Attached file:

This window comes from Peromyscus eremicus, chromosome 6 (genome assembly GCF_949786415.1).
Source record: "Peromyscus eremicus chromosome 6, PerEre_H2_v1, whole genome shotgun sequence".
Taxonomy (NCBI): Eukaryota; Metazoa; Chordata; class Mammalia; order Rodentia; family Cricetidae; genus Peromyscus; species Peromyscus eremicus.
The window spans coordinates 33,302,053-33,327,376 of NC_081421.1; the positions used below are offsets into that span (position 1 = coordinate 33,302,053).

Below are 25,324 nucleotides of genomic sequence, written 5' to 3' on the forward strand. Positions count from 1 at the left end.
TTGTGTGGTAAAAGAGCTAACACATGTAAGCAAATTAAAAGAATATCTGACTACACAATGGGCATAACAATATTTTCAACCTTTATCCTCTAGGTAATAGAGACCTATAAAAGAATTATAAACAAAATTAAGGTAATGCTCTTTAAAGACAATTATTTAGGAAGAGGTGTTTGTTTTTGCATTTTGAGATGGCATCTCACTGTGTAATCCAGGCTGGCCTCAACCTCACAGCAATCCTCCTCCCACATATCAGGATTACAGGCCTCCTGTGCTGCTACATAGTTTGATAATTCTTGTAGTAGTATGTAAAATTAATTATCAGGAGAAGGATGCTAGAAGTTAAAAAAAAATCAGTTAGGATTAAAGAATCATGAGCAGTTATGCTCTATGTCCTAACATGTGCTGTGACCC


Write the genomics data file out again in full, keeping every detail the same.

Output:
This window comes from Peromyscus eremicus, chromosome 6 (genome assembly GCF_949786415.1).
Source record: "Peromyscus eremicus chromosome 6, PerEre_H2_v1, whole genome shotgun sequence".
Taxonomy (NCBI): Eukaryota; Metazoa; Chordata; class Mammalia; order Rodentia; family Cricetidae; genus Peromyscus; species Peromyscus eremicus.
The window spans coordinates 33,302,053-33,327,376 of NC_081421.1; the positions used below are offsets into that span (position 1 = coordinate 33,302,053).

Below are 25,324 nucleotides of genomic sequence, written 5' to 3' on the forward strand. Positions count from 1 at the left end.
TTGTGTGGTAAAAGAGCTAACACATGTAAGCAAATTAAAAGAATATCTGACTACACAATGGGCATAACAATATTTTCAACCTTTATCCTCTAGGTAATAGAGACCTATAAAAGAATTATAAACAAAATTAAGGTAATGCTCTTTAAAGACAATTATTTAGGAAGAGGTGTTTGTTTTTGCATTTTGAGATGGCATCTCACTGTGTAATCCAGGCTGGCCTCAACCTCACAGCAATCCTCCTCCCACATATCAGGATTACAGGCCTCCTGTGCTGCTACATAGTTTGATAATTCTTGTAGTAGTATGTAAAATTAATTATCAGGAGAAGGATGCTAGAAGTTAAAAAAAAATCAGTTAGGATTAAAGAATCATGAGCAGTTATGCTCTATGTCCTAACATGTGCTGTGACCC